Catcher in the Rye

Topics: The Catcher in the Rye, J. D. Salinger, Holden Caulfield Pages: 2 (809 words) Published: February 11, 2013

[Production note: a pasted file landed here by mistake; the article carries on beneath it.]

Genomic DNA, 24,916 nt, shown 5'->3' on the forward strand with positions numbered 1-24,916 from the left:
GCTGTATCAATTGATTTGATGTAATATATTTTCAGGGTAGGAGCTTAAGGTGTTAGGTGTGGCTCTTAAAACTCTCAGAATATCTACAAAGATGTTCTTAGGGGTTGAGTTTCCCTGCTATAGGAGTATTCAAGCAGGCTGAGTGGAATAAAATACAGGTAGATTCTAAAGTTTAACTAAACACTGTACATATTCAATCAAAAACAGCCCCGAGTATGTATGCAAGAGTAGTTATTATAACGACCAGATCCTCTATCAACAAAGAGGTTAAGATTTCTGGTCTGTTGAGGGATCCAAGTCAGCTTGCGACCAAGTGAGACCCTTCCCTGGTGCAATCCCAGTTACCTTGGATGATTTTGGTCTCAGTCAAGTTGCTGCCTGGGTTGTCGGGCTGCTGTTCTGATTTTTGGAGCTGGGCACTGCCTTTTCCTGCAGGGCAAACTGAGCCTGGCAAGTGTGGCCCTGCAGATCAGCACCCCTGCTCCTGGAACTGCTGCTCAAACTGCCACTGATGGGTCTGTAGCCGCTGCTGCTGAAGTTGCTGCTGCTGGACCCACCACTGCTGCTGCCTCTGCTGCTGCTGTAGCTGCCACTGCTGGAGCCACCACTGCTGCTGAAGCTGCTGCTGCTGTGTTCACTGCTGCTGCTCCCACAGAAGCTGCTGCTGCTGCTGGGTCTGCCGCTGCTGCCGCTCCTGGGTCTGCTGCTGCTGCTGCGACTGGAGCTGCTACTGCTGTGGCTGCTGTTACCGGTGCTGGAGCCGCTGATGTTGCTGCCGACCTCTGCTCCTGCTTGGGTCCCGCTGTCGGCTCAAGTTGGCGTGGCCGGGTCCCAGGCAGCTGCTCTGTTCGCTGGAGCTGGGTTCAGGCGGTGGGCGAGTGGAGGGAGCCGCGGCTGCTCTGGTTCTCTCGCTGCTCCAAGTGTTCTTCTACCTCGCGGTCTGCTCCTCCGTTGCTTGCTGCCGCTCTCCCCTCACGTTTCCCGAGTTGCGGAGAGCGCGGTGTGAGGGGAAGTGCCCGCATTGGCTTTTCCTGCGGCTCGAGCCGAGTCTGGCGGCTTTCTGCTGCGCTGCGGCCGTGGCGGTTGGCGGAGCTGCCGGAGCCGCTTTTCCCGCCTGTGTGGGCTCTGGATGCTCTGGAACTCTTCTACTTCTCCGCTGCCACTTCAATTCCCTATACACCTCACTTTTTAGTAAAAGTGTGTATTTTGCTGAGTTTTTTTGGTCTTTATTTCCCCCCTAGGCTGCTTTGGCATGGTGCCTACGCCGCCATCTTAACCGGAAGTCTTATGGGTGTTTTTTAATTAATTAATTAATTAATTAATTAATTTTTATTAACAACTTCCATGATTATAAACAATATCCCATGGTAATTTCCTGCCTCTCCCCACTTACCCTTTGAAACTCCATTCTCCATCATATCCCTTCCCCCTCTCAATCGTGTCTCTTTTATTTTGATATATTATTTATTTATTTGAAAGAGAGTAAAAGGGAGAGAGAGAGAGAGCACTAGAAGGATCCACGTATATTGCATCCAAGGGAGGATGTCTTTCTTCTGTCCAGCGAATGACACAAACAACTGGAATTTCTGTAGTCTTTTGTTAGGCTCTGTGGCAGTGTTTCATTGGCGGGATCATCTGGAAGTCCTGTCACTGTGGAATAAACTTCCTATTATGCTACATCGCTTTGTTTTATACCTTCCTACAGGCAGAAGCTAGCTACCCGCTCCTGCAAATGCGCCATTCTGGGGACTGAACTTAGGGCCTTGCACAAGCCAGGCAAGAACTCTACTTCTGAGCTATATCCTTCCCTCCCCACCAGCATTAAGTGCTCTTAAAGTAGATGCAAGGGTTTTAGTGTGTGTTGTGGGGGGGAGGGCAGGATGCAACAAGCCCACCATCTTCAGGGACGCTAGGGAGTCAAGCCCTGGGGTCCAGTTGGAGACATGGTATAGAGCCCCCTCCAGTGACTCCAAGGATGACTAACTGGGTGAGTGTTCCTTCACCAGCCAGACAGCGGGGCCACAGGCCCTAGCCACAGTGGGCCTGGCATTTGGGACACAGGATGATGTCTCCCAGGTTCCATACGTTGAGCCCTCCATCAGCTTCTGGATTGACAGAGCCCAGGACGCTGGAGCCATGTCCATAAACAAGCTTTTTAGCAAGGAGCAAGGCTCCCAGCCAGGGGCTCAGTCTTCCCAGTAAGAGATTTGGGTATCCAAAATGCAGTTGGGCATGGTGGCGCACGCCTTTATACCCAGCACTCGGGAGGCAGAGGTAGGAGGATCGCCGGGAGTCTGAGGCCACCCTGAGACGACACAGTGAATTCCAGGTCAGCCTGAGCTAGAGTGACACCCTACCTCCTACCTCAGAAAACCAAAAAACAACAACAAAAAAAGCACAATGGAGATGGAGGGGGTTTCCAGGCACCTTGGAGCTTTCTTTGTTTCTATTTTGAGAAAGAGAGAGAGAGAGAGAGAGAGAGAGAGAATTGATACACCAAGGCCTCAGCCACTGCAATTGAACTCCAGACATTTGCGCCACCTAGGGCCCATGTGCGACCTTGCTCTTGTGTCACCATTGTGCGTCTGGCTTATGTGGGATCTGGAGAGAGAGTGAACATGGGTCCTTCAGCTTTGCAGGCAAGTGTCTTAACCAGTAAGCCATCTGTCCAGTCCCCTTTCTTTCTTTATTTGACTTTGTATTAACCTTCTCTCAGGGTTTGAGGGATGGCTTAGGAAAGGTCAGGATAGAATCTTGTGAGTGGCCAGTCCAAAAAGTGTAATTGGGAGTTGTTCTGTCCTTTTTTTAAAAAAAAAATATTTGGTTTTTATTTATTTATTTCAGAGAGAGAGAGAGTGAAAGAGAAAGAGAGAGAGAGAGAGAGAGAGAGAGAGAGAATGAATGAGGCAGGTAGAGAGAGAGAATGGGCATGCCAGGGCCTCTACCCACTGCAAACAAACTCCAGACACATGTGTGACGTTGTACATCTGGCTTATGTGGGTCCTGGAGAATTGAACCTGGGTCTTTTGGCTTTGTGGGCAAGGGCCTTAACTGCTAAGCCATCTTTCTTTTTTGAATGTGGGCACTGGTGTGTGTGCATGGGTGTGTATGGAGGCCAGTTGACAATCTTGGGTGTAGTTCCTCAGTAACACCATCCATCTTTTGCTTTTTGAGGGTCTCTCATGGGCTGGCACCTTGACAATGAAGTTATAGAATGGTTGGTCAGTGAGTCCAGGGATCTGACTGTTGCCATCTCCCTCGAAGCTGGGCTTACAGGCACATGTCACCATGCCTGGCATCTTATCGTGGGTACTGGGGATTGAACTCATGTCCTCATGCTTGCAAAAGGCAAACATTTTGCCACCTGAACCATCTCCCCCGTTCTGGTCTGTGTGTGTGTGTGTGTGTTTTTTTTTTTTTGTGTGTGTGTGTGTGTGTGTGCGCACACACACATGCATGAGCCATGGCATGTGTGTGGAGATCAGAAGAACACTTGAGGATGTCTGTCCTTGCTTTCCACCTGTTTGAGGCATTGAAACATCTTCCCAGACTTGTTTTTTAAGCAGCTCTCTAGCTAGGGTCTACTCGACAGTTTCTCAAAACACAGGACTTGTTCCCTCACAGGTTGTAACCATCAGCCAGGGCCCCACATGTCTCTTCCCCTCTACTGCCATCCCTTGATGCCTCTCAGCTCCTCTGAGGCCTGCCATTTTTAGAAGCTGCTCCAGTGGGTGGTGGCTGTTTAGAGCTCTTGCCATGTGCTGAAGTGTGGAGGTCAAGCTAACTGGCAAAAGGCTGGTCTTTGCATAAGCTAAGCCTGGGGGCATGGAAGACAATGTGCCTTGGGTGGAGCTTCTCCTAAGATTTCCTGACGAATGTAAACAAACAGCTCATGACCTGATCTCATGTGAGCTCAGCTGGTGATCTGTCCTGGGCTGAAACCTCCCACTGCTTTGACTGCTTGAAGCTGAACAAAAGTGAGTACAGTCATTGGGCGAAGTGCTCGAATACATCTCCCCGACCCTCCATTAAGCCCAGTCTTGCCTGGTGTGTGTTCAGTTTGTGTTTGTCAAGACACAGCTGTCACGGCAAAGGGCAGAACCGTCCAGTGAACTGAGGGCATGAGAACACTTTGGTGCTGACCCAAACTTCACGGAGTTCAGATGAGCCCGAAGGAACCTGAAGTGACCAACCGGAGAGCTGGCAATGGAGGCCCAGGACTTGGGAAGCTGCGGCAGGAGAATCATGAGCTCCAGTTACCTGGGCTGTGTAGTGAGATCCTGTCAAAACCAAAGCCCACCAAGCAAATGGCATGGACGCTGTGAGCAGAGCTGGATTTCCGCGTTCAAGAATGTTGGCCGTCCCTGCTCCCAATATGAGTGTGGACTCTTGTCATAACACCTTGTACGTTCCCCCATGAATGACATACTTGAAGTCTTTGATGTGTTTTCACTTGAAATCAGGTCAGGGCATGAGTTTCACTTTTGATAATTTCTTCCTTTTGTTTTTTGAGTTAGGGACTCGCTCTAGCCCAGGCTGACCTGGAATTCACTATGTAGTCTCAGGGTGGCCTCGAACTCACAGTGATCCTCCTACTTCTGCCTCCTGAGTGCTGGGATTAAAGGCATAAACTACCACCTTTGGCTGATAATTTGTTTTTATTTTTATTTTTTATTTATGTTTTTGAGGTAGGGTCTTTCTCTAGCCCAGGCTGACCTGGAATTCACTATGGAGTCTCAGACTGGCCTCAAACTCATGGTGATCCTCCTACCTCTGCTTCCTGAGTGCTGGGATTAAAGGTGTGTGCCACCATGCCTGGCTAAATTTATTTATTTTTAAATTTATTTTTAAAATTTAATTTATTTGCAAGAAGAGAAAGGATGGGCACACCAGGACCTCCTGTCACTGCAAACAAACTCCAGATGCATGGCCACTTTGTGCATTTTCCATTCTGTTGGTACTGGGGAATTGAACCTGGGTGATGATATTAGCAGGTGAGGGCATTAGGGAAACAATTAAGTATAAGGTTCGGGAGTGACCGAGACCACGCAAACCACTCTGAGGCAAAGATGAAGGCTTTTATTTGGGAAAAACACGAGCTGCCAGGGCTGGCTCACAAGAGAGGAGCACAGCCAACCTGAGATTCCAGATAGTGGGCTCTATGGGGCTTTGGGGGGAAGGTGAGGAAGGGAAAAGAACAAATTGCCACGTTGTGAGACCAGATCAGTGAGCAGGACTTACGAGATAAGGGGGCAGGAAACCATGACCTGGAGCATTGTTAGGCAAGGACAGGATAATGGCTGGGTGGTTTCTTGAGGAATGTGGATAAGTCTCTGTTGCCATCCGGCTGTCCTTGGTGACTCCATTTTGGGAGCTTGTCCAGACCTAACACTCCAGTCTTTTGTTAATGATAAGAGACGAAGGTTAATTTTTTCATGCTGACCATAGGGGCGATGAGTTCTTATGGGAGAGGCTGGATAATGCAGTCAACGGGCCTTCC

The Catcher in the Rye, the 1951 novel by J.D. Salinger, follows the 17-year old narrator Holden Caulfield through his experiences as a troubled adolescent. The Catcher in the Rye is the only published book by J.D Salinger and was previously forbidden from being taught at schools because of its rather mature content. Today, it is read in schools all across America and is considered a quintessential coming-of-age tale. Holden Caulfield is a confused teenage boy who's fear of change and disappearance completely takes over his life, but, throughout the book, learns that growing up is inevitable. In the opening chapters, Holden's immaturity is shown through various interactions. Before getting kicked out of Pencey Prep in Agerstown, Pennsylvania, his roommate was Ward Stradlater and his neighbor was Robert Ackley. An example of his immaturity is when Ackley is in Holden's room and Holden says: " I pulled the old peak of my hunting hat around to the front, then pulled it way down over my eyes. That way, I couldn't see a goddamn thing. 'I think I'm going blind,' I said in this very hoarse voice. 'Mother darling, everything's getting so dark in here'" (21). When Holden does this, Ackley gets annoyed with him, and tells him to grow up. In Holden's mind, he isn't being immature. He says he is just "horsing around," but it's a way a child would behave. Another example of his immaturity is when Stradlater is shaving and Holden says he felt like horsing around and jumps on him and gets him in a half nelson. Holden's immaturity show through his actions because he doesn't realize they are childish acts, and it causes his friends to become annoyed with him. A major factor in Holden being the way he is, is the death of his younger brother Allie. His brother Allie's death caused him to think that people disappear and when they grow up they disappear, resulting in him being afraid of falling out of innocence. From that point on, Holden strived to protect his childhood. Following...
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